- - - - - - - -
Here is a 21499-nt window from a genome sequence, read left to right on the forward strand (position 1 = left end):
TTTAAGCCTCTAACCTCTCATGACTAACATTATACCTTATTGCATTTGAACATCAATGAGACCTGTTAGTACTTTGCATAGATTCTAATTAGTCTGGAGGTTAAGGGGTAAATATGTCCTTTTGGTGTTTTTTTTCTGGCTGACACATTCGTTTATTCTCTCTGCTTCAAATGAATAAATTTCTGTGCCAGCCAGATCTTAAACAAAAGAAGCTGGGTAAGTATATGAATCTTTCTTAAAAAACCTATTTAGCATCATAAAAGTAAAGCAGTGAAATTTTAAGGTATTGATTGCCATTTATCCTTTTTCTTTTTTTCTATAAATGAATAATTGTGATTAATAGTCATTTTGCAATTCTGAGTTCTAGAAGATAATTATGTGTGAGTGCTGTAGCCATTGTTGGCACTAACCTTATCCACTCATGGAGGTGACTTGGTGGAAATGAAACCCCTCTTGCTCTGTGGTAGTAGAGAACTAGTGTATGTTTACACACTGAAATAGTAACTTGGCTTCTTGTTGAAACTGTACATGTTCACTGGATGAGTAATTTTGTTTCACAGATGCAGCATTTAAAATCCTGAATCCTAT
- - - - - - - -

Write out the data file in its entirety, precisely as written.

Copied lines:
Here is a 21499-nt window from a genome sequence, read left to right on the forward strand (position 1 = left end):
TTTAAGCCTCTAACCTCTCATGACTAACATTATACCTTATTGCATTTGAACATCAATGAGACCTGTTAGTACTTTGCATAGATTCTAATTAGTCTGGAGGTTAAGGGGTAAATATGTCCTTTTGGTGTTTTTTTTCTGGCTGACACATTCGTTTATTCTCTCTGCTTCAAATGAATAAATTTCTGTGCCAGCCAGATCTTAAACAAAAGAAGCTGGGTAAGTATATGAATCTTTCTTAAAAAACCTATTTAGCATCATAAAAGTAAAGCAGTGAAATTTTAAGGTATTGATTGCCATTTATCCTTTTTCTTTTTTTCTATAAATGAATAATTGTGATTAATAGTCATTTTGCAATTCTGAGTTCTAGAAGATAATTATGTGTGAGTGCTGTAGCCATTGTTGGCACTAACCTTATCCACTCATGGAGGTGACTTGGTGGAAATGAAACCCCTCTTGCTCTGTGGTAGTAGAGAACTAGTGTATGTTTACACACTGAAATAGTAACTTGGCTTCTTGTTGAAACTGTACATGTTCACTGGATGAGTAATTTTGTTTCACAGATGCAGCATTTAAAATCCTGAATCCTAT